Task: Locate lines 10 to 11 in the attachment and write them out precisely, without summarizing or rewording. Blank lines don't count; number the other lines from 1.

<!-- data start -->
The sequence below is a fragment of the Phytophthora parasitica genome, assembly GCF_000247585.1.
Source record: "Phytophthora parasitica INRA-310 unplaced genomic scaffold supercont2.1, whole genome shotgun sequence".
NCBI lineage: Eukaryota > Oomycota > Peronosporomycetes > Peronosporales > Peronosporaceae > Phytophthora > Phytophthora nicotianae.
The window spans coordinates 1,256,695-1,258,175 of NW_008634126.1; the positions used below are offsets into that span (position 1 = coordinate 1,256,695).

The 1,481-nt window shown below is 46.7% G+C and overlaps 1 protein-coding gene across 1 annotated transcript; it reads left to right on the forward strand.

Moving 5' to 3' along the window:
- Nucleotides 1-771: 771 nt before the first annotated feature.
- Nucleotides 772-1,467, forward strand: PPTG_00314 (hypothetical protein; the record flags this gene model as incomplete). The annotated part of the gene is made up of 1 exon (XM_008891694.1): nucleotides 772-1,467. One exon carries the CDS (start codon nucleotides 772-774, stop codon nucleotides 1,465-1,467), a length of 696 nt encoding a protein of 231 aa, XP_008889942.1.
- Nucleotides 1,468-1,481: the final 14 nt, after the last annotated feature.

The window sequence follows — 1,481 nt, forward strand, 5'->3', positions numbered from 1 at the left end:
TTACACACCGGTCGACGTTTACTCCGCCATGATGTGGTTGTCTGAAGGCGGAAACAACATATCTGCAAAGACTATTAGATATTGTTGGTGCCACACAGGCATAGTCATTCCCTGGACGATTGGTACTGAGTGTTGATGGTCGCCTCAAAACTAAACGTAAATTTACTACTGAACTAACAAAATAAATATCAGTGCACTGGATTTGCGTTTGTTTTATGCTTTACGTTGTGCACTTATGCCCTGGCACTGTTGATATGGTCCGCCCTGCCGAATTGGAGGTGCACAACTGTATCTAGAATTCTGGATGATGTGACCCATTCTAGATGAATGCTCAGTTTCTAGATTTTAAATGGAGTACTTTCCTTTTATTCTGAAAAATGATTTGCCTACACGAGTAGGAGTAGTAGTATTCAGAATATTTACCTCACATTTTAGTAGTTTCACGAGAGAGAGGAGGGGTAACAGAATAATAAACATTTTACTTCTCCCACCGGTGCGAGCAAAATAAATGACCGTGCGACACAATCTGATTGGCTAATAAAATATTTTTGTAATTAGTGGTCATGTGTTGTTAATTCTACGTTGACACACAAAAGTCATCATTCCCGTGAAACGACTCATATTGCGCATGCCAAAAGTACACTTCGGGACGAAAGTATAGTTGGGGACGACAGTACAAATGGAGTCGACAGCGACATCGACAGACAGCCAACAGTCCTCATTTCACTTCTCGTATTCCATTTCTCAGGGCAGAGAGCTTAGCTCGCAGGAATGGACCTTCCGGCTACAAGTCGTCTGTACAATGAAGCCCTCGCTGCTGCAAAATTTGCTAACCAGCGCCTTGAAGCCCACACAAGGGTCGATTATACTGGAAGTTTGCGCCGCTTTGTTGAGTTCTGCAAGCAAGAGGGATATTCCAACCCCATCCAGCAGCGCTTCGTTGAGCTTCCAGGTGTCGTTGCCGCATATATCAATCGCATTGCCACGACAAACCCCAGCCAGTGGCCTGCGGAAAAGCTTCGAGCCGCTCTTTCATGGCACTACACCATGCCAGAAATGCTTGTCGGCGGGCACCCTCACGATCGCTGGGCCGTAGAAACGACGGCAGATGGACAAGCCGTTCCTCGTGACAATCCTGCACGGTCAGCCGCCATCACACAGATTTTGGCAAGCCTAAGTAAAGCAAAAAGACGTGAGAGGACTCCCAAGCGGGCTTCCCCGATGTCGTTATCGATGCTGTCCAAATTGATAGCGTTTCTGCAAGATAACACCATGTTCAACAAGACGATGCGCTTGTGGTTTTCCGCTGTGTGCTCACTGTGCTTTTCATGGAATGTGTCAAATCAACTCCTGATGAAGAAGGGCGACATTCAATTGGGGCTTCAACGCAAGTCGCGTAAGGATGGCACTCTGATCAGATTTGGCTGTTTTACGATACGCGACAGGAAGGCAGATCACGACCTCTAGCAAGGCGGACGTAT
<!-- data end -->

The window sequence follows — 1,481 nt, forward strand, 5'->3', positions numbered from 1 at the left end:
TTACACACCGGTCGACGTTTACTCCGCCATGATGTGGTTGTCTGAAGGCGGAAACAACATATCTGCAAAGACTATTAGATATTGTTGGTGCCACACAGGCATAGTCATTCCCTGGACGATTGGTACTGAGTGTTGATGGTCGCCTCAAAACTAAACGTAAATTTACTACTGAACTAACAAAATAAATATCAGTGCACTGGATTTGCGTTTGTTTTATGCTTTACGTTGTGCACTTATGCCCTGGCACTGTTGATATGGTCCGCCCTGCCGAATTGGAGGTGCACAACTGTATCTAGAATTCTGGATGATGTGACCCATTCTAGATGAATGCTCAGTTTCTAGATTTTAAATGGAGTACTTTCCTTTTATTCTGAAAAATGATTTGCCTACACGAGTAGGAGTAGTAGTATTCAGAATATTTACCTCACATTTTAGTAGTTTCACGAGAGAGAGGAGGGGTAACAGAATAATAAACATTTTACTTCTCCCACCGGTGCGAGCAAAATAAATGACCGTGCGACACAATCTGATTGGCTAATAAAATATTTTTGTAATTAGTGGTCATGTGTTGTTAATTCTACGTTGACACACAAAAGTCATCATTCCCGTGAAACGACTCATATTGCGCATGCCAAAAGTACACTTCGGGACGAAAGTATAGTTGGGGACGACAGTACAAATGGAGTCGACAGCGACATCGACAGACAGCCAACAGTCCTCATTTCACTTCTCGTATTCCATTTCTCAGGGCAGAGAGCTTAGCTCGCAGGAATGGACCTTCCGGCTACAAGTCGTCTGTACAATGAAGCCCTCGCTGCTGCAAAATTTGCTAACCAGCGCCTTGAAGCCCACACAAGGGTCGATTATACTGGAAGTTTGCGCCGCTTTGTTGAGTTCTGCAAGCAAGAGGGATATTCCAACCCCATCCAGCAGCGCTTCGTTGAGCTTCCAGGTGTCGTTGCCGCATATATCAATCGCATTGCCACGACAAACCCCAGCCAGTGGCCTGCGGAAAAGCTTCGAGCCGCTCTTTCATGGCACTACACCATGCCAGAAATGCTTGTCGGCGGGCACCCTCACGATCGCTGGGCCGTAGAAACGACGGCAGATGGACAAGCCGTTCCTCGTGACAATCCTGCACGGTCAGCCGCCATCACACAGATTTTGGCAAGCCTAAGTAAAGCAAAAAGACGTGAGAGGACTCCCAAGCGGGCTTCCCCGATGTCGTTATCGATGCTGTCCAAATTGATAGCGTTTCTGCAAGATAACACCATGTTCAACAAGACGATGCGCTTGTGGTTTTCCGCTGTGTGCTCACTGTGCTTTTCATGGAATGTGTCAAATCAACTCCTGATGAAGAAGGGCGACATTCAATTGGGGCTTCAACGCAAGTCGCGTAAGGATGGCACTCTGATCAGATTTGGCTGTTTTACGATACGCGACAGGAAGGCAGATCACGACCTCTAGCAAGGCGGACGTAT